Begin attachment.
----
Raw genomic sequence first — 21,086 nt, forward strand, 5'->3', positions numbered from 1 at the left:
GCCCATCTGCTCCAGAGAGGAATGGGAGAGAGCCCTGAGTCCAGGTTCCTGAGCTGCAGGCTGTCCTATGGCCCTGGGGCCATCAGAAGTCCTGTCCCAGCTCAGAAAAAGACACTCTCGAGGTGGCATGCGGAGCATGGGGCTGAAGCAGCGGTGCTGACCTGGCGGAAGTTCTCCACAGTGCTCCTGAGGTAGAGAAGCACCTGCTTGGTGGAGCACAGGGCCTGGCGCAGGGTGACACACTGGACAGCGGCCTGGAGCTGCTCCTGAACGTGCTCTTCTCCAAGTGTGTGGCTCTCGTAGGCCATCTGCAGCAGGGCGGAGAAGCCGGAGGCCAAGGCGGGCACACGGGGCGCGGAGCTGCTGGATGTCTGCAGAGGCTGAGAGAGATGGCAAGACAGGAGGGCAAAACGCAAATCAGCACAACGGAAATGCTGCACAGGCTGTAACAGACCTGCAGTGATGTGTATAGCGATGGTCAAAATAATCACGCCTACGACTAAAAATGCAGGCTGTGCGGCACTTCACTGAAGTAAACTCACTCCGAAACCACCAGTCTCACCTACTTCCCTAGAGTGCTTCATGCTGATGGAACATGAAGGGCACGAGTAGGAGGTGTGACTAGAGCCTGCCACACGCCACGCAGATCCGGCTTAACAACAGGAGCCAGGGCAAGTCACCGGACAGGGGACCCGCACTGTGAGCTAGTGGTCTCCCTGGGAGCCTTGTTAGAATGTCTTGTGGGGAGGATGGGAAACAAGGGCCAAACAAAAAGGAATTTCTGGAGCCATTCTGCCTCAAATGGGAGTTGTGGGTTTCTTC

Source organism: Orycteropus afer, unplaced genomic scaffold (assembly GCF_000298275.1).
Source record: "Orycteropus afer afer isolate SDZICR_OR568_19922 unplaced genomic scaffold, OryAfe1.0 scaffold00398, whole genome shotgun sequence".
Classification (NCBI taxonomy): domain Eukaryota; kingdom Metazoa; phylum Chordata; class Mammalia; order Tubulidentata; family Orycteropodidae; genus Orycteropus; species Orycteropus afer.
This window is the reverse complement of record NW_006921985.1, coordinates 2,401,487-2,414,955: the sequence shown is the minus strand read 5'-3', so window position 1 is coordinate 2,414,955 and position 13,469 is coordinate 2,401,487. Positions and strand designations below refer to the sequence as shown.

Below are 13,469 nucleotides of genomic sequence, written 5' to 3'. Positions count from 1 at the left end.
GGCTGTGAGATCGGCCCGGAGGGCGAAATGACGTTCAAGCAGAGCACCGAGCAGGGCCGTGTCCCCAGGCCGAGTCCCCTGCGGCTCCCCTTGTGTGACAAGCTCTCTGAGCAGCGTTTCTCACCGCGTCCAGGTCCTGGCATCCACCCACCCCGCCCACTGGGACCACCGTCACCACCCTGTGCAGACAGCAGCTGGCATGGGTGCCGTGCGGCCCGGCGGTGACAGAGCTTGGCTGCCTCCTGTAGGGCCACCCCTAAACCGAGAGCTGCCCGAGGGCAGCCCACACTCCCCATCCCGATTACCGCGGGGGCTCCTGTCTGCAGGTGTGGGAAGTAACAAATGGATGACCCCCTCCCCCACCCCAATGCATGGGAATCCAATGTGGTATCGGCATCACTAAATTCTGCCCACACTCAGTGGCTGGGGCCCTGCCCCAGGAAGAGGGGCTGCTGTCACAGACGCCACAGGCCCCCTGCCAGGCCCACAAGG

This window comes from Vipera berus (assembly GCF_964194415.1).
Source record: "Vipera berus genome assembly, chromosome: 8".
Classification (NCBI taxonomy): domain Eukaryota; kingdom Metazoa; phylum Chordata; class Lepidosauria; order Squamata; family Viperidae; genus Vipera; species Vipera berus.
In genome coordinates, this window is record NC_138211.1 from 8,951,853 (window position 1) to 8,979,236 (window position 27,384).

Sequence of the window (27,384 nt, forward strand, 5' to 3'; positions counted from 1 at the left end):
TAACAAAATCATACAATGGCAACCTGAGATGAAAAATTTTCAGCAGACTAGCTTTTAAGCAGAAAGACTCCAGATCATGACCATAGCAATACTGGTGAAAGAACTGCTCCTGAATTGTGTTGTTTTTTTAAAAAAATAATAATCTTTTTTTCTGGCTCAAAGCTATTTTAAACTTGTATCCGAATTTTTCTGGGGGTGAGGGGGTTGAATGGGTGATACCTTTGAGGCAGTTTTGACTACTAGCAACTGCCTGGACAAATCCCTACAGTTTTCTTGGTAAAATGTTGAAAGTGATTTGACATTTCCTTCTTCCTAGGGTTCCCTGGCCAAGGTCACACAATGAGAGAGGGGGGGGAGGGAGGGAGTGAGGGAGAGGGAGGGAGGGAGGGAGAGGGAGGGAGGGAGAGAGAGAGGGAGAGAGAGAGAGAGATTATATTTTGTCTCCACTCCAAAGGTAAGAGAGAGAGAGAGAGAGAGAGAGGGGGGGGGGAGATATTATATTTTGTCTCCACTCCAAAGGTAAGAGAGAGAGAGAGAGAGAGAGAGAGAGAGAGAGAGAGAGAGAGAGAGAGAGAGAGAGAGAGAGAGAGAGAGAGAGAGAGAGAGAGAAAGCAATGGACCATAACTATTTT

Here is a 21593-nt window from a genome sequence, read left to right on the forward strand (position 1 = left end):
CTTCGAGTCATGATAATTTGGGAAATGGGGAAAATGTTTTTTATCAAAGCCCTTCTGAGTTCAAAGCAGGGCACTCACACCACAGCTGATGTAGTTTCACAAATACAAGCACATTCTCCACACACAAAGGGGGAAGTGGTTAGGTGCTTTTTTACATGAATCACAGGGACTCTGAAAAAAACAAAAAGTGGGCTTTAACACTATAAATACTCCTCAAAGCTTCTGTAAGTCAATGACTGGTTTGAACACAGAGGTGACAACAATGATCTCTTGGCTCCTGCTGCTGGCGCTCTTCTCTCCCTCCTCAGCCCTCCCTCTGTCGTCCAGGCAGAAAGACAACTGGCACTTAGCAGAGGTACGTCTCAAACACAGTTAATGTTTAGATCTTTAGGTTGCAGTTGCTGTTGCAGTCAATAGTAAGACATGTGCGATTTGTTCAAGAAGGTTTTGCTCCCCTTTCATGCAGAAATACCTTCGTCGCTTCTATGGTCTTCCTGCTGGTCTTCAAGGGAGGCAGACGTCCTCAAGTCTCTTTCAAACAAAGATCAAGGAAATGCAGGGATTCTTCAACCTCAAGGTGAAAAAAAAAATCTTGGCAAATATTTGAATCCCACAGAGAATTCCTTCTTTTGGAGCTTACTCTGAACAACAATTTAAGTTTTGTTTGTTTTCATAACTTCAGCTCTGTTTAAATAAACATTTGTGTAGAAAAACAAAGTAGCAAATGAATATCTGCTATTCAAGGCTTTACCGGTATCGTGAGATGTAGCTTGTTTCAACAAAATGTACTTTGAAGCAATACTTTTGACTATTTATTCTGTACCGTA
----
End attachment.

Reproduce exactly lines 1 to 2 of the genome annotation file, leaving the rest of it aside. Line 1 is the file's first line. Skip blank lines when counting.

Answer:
Raw genomic sequence first — 21,086 nt, forward strand, 5'->3', positions numbered from 1 at the left:
GCCCATCTGCTCCAGAGAGGAATGGGAGAGAGCCCTGAGTCCAGGTTCCTGAGCTGCAGGCTGTCCTATGGCCCTGGGGCCATCAGAAGTCCTGTCCCAGCTCAGAAAAAGACACTCTCGAGGTGGCATGCGGAGCATGGGGCTGAAGCAGCGGTGCTGACCTGGCGGAAGTTCTCCACAGTGCTCCTGAGGTAGAGAAGCACCTGCTTGGTGGAGCACAGGGCCTGGCGCAGGGTGACACACTGGACAGCGGCCTGGAGCTGCTCCTGAACGTGCTCTTCTCCAAGTGTGTGGCTCTCGTAGGCCATCTGCAGCAGGGCGGAGAAGCCGGAGGCCAAGGCGGGCACACGGGGCGCGGAGCTGCTGGATGTCTGCAGAGGCTGAGAGAGATGGCAAGACAGGAGGGCAAAACGCAAATCAGCACAACGGAAATGCTGCACAGGCTGTAACAGACCTGCAGTGATGTGTATAGCGATGGTCAAAATAATCACGCCTACGACTAAAAATGCAGGCTGTGCGGCACTTCACTGAAGTAAACTCACTCCGAAACCACCAGTCTCACCTACTTCCCTAGAGTGCTTCATGCTGATGGAACATGAAGGGCACGAGTAGGAGGTGTGACTAGAGCCTGCCACACGCCACGCAGATCCGGCTTAACAACAGGAGCCAGGGCAAGTCACCGGACAGGGGACCCGCACTGTGAGCTAGTGGTCTCCCTGGGAGCCTTGTTAGAATGTCTTGTGGGGAGGATGGGAAACAAGGGCCAAACAAAAAGGAATTTCTGGAGCCATTCTGCCTCAAATGGGAGTTGTGGGTTTCTTC